On-the-fly visualization of generated 3d points - where to start?
JOGL and the tools using it look great, but like an universe - I am looking for hints where to start for my challenge I have to solve:
In a research project I have to visualize 3D position data from several sensors that move around. The sensors move on
the surface of a non-geometric body and deliver their data at a rate of about 5-20 Hz (each sensor delivers separate
data; we could make the rate lower, but will probably need at least 5 Hz for good accuracy). Visualization must be
on-the-fly, it could be a point cloud or a mesh that is continually extended with the new points.
A GUI must display the surface acquired so far. It will be possible to stop the data flow coming in, during that time
the GUI should allow to rotate the surface in space to see how it looks like from various angles, to see where data is
missing. Then the data flow could be started again to acquire more data for the "missing pieces".
As an additional challenge, the scanned body can also move in space. Therefore, the surface has reference sensors fixed
to it, and the position data of the moving sensors must be converted from the coordinate frame given by these reference
sensors to the "world" coordinate frame.
Again in short what I need:
- on-the-fly handling of large amounts of 3D-points, translating them from a local to a global coordinate frame
- on-the-fly visualization of the translated 3D points (or the mesh they define)
- a GUI allowing to rotate the visualization (during that time we can assure that no new points are coming in)
- the whole thing should be developed in Kotlin or Java
I studied the websites of various tools listed on https://jogamp.org/jogl/www/, ruled out the outdated ones and those
that do apparently something different from what I need. Still there remain several candidates for tools / libraries
that might help me with my challenge:
- Scilab (not sure if it can handle point-clouds and on-the-fly generated data)
- Gephi (same)
- Jzy3d (seems to be able to handle "scatters", but not sure of on-the-fly generated data and of programming of the GUI)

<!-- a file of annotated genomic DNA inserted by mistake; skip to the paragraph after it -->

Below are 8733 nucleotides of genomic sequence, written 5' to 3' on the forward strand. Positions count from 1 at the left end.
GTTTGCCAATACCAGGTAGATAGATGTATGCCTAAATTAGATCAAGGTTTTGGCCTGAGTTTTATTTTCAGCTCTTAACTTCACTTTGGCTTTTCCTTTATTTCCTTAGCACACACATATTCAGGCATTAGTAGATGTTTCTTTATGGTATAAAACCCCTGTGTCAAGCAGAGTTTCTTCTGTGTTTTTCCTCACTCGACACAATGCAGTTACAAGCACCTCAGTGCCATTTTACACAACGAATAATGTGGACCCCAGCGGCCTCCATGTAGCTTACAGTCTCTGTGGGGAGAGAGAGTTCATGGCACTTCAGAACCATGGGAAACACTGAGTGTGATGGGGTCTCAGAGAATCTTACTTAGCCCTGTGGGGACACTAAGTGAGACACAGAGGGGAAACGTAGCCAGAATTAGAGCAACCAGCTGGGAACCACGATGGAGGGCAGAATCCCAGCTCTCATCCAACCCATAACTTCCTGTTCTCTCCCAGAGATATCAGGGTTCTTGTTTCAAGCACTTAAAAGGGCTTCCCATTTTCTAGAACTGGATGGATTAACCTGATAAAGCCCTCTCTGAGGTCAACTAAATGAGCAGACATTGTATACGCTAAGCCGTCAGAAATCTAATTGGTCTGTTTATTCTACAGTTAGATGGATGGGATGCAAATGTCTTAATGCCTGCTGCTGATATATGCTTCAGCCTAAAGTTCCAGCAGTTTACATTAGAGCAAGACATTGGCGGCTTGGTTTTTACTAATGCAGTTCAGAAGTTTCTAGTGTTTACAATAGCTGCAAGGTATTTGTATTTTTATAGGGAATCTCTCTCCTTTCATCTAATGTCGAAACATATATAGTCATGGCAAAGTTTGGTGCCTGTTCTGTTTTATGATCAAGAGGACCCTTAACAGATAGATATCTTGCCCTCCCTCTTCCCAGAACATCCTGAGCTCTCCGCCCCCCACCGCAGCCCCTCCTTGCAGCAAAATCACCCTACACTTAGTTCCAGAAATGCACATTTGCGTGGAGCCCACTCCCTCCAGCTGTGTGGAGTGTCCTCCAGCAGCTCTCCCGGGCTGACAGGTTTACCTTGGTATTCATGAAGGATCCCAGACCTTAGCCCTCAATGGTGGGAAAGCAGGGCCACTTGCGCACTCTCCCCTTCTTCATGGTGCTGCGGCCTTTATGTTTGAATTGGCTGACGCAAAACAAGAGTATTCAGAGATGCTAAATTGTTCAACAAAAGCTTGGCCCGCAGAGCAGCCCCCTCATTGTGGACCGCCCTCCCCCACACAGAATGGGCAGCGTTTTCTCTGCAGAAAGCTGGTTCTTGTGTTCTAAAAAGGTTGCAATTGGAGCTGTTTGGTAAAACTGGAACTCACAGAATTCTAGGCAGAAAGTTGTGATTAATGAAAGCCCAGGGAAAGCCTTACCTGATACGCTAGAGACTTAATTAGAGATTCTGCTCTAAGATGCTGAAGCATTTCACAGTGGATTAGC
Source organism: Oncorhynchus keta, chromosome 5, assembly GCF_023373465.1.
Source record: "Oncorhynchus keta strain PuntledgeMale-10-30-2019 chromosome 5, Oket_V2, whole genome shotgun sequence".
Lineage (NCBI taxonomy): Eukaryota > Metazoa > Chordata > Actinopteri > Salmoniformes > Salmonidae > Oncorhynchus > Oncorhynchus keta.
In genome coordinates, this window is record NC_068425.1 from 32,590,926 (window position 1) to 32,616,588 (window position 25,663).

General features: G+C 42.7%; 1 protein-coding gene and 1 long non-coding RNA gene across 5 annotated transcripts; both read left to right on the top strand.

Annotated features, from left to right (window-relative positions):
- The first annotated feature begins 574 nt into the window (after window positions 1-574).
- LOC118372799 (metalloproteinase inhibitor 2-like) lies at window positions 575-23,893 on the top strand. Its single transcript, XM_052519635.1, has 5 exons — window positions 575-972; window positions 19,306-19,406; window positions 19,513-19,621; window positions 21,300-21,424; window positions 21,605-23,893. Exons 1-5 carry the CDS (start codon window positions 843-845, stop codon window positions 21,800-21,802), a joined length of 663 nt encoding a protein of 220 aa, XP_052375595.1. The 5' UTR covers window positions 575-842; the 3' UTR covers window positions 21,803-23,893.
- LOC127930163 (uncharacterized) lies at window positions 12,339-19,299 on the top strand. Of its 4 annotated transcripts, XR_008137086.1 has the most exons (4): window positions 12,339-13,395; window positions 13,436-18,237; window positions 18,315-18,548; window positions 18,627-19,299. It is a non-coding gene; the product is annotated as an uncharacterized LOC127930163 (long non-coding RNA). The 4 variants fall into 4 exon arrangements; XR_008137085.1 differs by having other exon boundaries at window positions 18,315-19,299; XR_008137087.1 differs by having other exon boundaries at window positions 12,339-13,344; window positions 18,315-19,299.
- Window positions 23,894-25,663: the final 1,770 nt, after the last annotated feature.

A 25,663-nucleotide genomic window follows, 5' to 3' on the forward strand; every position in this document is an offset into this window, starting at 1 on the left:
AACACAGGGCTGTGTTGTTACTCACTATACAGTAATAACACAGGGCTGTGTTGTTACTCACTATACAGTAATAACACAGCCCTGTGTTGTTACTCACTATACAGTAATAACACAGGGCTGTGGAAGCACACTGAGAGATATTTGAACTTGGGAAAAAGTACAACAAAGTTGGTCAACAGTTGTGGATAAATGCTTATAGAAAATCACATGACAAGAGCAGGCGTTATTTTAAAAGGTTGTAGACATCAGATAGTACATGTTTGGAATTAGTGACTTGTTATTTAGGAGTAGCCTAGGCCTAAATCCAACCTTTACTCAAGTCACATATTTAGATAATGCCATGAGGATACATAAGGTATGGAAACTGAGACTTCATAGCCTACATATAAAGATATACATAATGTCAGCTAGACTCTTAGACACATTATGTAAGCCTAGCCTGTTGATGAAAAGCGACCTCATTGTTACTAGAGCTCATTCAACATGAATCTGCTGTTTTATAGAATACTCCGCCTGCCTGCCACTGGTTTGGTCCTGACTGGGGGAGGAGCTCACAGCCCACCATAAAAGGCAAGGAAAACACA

- (Jzy3d has an API, could also be in this category)
- libGDX: seems to be very powerful, but maybe overly complicated?
- Java3D: not sure if it is capable enough
- KOOL: (this is not based on JOGL, but seems also a valuable possibility)
So my question:
Do you have any hints or recommendations about which tool/library I should look into first? Or a hint why some tool or
library cannot fulfill my requirements (e.g. because it can only handle "files" and not "on-the-fly-generated data")?
Other useful information? Or even an example that does something similar than I want to achieve? Remember that I am
looking for something in Kotlin or Java.
Of course, I can try all the above libraries, but profiting from the considerable amount of knowledge out there in the
community and knowing where to start and where not to look could save me lots of time. Thus, my question for useful
hints, and many thanks in advance!
Re: On-the-fly visualization of generated 3d points - where to start?
Martin may confirm, Jzy3d is the right tool to do what you want to achieve.
This forum is about JogAmp, you will probably get no help here about Kotlin. I assume that you have no bad intention but please refrain yourself from mentioning APIs based on JOGL competitors, it's not the right place to do that, you don't urinate in the same place you pee, do you?
Jzy3D uses JOGL. JOGL is a binding to the OpenGL library. Jzy3D is a charting library, helping to think at your geometry and application level, whereas JOGL help you think at your GPU level. You probably want Jzy3D.
Gephi is both an application and library but intended for graph drawing, so not what you are looking for (Gephi also uses JOGL).
Our main competitor started a FUD campaign against JOGL in 2008 as far as I remember, some of its users impersonated me on an IRC channel, it's a long story. I had to encourage many developers to come here to ask JOGL specific questions because the situation was difficult to manage on websites (including some forums, StackOverflow, etc) where people could talk about our main competitor and JOGL. Actually, it's still occasionally a source of troubles on StackOverflow, some supporters of our main competitor reply to JOGL specific questions with examples not based on JOGL even when the original poster explicitly states that a reply based on JOGL is expected. I'm a bit harsh but this forum is a peaceful place to talk about JogAmp APIs. By the way, if you're really interested in next generation APIs like Vulkan and WebGPU, let us know.